What if I told you that "secondary benefits" was a cipher for "wages of labor," that "opportunity costs" was code for "return on capital investment" and that a significant portion of those supposedly sacrosanct financial "opportunities" result from cost-shifting? What if I pointed out that the "difficult issues" were "resolved" by declaring that wages were of little concern to public policy making but that profits were paramount?

    Would you conclude with Hufschmidt that these difficult "conceptual" issues had been "resolved" or "at least clarified"? Or would you object that these are political, not conceptual, issues and that they have been suppressed and arrogated by the ideological framing and technocratic jargon of cost-benefit analysis? I leave the last word to John Maurice Clark:

    "It comes down to this, that any use of labor that is worth anything at all is worth that much more than nothing. In that respect the socialist view of business depressions is correct and any rebuttal that attempts to explain away this fact by the reckonings of financial expenses is a bit of economic sophistry." Studies in the Economics of Overhead Costs (1923).

    Add your comment.


  11.    The Deal to Sell 6,000 of Detroit's Blighted Properties Falls Apart – Businessweek

    Just a week after his surprising bid to buy more than 6,000 tax foreclosures in Detroit, casino and real estate developer Herb Strather has withdrawn his offer, the Detroit Free Press reports.

    So, the cost of demolition was too much to make it pencil out. That's what we we're wondering.

    Add your comment.


  12.    Fannie, Freddie post profits in 3Q, will pay dividends to Treasury | The Columbian

    With its previous payments totaling $134.5 billion, Fannie has more than fully repaid the $116 billion it received from taxpayers.

    Freddie Mac posted net income of $2.1 billion for the latest quarter. Freddie, based in McLean, Va., will pay a $2.8 billion dividend to the government. Freddie will have paid $91 billion in dividends, exceeding its government bailout of $71.3 billion.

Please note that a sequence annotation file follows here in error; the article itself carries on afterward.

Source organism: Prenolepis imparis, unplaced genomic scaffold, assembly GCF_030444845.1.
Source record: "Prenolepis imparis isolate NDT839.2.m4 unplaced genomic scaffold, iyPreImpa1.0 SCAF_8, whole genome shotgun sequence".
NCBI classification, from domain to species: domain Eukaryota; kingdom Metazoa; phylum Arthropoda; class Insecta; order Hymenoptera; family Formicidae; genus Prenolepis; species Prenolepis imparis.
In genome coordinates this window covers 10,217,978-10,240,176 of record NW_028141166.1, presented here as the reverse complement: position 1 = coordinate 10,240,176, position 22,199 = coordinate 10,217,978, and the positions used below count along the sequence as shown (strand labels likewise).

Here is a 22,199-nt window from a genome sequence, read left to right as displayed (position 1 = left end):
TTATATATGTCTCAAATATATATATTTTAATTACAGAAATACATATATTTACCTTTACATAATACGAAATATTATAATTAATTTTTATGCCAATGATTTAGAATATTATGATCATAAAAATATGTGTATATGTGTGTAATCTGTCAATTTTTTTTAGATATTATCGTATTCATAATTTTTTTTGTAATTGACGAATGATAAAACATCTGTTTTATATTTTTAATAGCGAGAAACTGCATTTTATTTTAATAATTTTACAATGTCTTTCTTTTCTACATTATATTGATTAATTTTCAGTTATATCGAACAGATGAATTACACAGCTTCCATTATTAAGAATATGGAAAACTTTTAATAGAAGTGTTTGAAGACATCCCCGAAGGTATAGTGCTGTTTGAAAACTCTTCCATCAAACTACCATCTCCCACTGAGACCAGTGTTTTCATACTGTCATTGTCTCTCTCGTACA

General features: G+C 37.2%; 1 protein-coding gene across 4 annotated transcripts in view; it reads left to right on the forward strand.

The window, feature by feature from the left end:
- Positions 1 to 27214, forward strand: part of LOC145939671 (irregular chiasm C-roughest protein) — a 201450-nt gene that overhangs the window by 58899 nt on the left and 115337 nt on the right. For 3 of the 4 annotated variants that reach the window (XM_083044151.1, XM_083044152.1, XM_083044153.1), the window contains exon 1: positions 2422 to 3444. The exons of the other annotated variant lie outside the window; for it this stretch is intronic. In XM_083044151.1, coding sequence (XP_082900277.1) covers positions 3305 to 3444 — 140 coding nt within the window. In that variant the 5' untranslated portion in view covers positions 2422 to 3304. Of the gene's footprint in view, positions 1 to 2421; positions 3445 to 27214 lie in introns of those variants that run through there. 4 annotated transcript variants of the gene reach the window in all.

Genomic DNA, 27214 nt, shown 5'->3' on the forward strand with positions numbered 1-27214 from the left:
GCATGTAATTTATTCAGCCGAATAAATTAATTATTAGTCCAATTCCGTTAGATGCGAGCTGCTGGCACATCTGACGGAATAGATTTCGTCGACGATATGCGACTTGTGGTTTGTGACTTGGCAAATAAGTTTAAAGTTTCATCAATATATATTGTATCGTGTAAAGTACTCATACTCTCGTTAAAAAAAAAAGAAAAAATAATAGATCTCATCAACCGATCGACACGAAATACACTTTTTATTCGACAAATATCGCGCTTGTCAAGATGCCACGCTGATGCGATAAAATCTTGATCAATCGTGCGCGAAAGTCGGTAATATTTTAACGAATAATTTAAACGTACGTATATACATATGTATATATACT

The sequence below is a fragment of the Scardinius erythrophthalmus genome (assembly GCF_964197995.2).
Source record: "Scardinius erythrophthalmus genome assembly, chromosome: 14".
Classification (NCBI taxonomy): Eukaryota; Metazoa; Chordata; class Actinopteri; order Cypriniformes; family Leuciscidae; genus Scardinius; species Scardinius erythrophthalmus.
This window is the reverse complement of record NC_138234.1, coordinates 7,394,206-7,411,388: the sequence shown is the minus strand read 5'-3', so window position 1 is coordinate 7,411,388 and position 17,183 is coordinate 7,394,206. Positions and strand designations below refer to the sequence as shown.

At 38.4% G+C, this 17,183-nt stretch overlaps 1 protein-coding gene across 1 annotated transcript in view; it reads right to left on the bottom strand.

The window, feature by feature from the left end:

Freddie had fully repaid as of last year's third quarter, and Fannie as of the fourth quarter of 2013.

    Add your comment.


  13.    Why offering 3 percent downpayment mortgages is not a return to lax lending – The Washington Post

    The researchers — Taz George, Laurie Goodman and Jun Zhu — analyzed the performance of low down payment loans backed by Fannie Mae in the recent past. (Fannie accepted 3 percent down until late 2013.) They found that the default rate for loans with 3 percent to 5 percent down were very similar to the default rates on loans with 5 percent to 10 percent down. They also found that very few borrowers got the lower down payment loans (peaking at 3.4 percent in 1999). And nearly all of those who did had top-notch credit.

    The thing is that many borrowers went underwater by vastly more than a 10% down payment. The object of a larger down payment is that it's harder to go under water and easier to sell or refinance during harder times. That said, we acknowledge that credit history typically is more determinant.

    Add your comment.


  14.    Hidden Remodeling Surprises – YouTube

    A few good tips for the novice:

    Are you planning a home remodeling project? There are a number of surprises that can happen during any home improvement project and My Fix It Up Life shares a few hidden surprises to watch out for in this video.

    Add your comment.


  15.    THE EMPLOYMENT SITUATION — OCTOBER 2014 | U.S. Bureau of Labor Statistics

    Total nonfarm payroll employment rose by 214,000 in October, and the unemployment rate edged down to 5.8 percent, the U.S. Bureau of Labor Statistics reported today [Friday, November 7, 2014]. Employment increased in food services and drinking places, retail trade, and health care.

    Add your comment.


  16.    Sears Holdings explores creation of REIT to raise cash

    Struggling retailer Sears Holdings said it was exploring the conversion of 200-300 stores to a real estate investment trust (REIT) and offer it to shareholders through a rights offering to raise cash.

    What terms would be beneficial to investors?

    Add your comment.


  17.    Nonresidential Construction Employment Slips in October

    Historically, a leading indicator:

    The U.S. construction industry added 12,000 jobs in October, according to the Bureau of Labor Statistics (BLS) preliminary estimate released Nov. 7. September's estimate was revised upward from 16,000 to 19,000 net new jobs. Nonresidential construction slipped in October, losing 1,900 jobs on a monthly basis.

    Add your comment.


  18.    Giant hog farms are making people sick. Here's why it's a civil rights issue. | Grist

    Interesting take:

    The foul stench and pollution caused by North Carolina's industrial swine farms has long impacted the quality of life — and the health — of nearby residents. This is a civil rights issue, according to environmental justice advocates. Earthjustice filed a complaint in September against the North Carolina Department of Environment and Natural Resources….